The Stepford Wives (1975)
Average Rating: 6.2/10
Reviews Counted: 28
Fresh: 19 | Rotten: 9
No consensus yet.
Average Rating: N/A
Critic Reviews: 4
Fresh: 0 | Rotten: 4
Average Rating: 3.2/5
User Ratings: 14,056
In the William Goldman-scripted, Bryan Forbes-directed adaptation of Ira Levin's savagely satiric sci-fi novel The Stepford Wives, housewife Joanna (Katharine Ross) moves with husband Walter (Peter Masterson) and their children to the "ideal" suburban community of Stepford, CT. Slowly, Joanna deduces that something is amiss; most of the other housewives are vapid creatures who speak in trivialities and live only to please their husbands. Together with new friend Bobby (Paula Prentiss), she
Feb 12, 1975 Wide
Dec 1, 1997
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Overlong and underdeveloped, this flimsy Bryan Forbes horror story (1975) would probably have made a decent television movie; but on the big screen and stretched to nearly two hours, it sags badly.
William Goldman's leisurely script and Forbes' dull direction never quite capture the subtleties of Ira Levin's novel about an idyllic Connecticut commuter village where the housewives are a bunch of domesticated dummies.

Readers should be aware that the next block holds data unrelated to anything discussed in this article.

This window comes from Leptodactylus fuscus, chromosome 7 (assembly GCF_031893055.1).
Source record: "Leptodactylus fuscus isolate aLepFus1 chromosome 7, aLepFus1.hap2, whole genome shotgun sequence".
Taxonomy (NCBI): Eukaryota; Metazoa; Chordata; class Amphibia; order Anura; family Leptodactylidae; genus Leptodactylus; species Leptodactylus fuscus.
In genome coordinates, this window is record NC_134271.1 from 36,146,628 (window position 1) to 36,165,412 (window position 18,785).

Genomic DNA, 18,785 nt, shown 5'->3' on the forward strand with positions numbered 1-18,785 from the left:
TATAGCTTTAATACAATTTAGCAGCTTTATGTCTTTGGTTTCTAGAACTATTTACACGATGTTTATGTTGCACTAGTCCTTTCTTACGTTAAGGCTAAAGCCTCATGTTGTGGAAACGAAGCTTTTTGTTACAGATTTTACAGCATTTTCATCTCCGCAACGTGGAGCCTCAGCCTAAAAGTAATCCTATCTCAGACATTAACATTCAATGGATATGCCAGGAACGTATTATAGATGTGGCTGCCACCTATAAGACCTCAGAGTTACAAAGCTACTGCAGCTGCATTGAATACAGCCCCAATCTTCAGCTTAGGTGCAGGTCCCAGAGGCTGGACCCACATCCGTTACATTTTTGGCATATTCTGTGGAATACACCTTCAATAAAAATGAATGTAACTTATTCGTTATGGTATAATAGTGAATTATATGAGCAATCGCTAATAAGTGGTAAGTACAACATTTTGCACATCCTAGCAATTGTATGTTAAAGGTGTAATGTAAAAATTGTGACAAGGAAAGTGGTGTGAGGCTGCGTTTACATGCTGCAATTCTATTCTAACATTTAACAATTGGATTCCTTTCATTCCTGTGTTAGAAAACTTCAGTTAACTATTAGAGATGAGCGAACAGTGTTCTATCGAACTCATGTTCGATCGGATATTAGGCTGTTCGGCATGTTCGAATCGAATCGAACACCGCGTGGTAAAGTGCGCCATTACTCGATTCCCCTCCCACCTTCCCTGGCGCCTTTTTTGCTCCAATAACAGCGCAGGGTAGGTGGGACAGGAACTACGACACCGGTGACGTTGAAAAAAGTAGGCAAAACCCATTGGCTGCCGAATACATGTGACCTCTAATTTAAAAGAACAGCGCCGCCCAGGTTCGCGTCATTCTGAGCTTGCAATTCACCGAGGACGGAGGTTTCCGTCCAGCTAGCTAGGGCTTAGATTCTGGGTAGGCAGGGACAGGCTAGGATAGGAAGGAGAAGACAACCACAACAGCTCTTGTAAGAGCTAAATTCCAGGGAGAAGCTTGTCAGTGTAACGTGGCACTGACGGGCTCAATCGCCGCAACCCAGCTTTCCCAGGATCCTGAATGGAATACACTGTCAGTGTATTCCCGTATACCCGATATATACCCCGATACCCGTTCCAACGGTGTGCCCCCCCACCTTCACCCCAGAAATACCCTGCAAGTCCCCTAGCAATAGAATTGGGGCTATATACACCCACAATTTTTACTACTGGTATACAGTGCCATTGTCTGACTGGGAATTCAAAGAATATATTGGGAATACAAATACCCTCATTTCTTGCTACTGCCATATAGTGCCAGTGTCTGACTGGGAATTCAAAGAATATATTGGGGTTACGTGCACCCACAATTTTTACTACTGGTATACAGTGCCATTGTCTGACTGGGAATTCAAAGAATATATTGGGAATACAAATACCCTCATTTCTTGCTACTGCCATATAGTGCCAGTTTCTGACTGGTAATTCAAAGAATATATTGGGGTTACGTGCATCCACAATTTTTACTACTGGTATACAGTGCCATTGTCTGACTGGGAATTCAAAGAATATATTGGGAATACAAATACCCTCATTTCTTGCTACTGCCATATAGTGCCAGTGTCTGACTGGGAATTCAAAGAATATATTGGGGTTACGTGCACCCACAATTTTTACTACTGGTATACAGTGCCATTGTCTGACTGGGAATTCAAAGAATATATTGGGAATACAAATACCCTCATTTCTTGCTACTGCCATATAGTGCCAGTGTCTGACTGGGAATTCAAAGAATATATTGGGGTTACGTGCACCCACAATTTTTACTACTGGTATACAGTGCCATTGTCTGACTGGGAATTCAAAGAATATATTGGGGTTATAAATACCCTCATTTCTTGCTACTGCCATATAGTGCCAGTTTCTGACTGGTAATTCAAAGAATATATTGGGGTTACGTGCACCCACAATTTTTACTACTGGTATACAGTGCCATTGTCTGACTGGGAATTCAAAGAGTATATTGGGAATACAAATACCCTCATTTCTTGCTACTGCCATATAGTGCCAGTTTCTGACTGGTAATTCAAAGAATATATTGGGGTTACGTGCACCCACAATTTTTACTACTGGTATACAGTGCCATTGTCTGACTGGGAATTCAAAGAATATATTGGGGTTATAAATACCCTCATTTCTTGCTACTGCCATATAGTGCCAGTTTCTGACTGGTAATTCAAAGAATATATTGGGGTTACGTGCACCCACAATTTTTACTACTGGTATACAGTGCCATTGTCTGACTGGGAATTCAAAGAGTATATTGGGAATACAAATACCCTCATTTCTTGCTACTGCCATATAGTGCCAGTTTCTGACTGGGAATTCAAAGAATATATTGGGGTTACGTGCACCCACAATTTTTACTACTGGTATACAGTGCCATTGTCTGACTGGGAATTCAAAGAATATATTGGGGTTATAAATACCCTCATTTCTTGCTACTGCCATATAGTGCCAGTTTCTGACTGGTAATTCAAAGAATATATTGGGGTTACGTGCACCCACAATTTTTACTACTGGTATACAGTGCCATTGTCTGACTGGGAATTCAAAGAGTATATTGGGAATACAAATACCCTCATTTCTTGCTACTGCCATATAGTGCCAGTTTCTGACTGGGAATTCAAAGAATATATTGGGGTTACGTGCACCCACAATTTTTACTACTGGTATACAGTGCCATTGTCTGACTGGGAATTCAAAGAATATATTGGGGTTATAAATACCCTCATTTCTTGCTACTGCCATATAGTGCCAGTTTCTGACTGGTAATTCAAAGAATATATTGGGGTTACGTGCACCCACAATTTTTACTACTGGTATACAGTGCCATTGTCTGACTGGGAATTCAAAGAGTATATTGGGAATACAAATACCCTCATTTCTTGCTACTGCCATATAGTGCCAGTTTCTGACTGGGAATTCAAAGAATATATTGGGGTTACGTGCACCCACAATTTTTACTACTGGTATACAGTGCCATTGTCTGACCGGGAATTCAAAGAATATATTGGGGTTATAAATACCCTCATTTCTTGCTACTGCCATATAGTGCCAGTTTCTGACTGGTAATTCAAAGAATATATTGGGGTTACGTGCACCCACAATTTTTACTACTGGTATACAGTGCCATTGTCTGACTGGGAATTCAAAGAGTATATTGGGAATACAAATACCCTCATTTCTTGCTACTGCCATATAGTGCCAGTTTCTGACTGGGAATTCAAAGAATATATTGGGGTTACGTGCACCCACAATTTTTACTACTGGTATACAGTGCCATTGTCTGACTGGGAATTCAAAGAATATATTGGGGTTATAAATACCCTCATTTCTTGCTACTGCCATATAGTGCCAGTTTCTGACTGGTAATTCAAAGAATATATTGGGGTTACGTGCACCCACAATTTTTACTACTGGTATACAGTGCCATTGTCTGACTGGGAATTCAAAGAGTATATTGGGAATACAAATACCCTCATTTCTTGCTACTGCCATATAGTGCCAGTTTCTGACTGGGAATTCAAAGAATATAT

The humor that remains in the movie is preesnted with such facetiousness one almost feels embarrassed to watch. You want to tell the actors to take it easy, since it's apparent that Bryan Forbes, the film's director, didn't.
The first hour takes what feels like two, and the last 44 minutes goes like an Indy car, so the pace is alternately snail's and Lamborghini's.
Decent 70s thriller.
The original and the best....truly creepy
Overrated uber-70s style thriller with an intriguing premise.
Maintains a satisfying level of suspense, and if nothing else beats the stuffing out of the lame remake.
Critical of the suburban milieu as a petri dish where regressive sexist fantasies are cultivated.
Truly scary in a can't-shake-it kind of way
The Stepford Wives contains a number of timeless scenes that are the essence of women's fears about the patriarchal society in which they live.
Still holds up as part horror film, part social commentary
The misogynistic twist at the end is an acquiescence in the worst sort of way.
The story is built on a foundation of fear and paranoia, yet it manages to give us a satisfying conclusion, proving that sometimes our sixth sense is not so far off.
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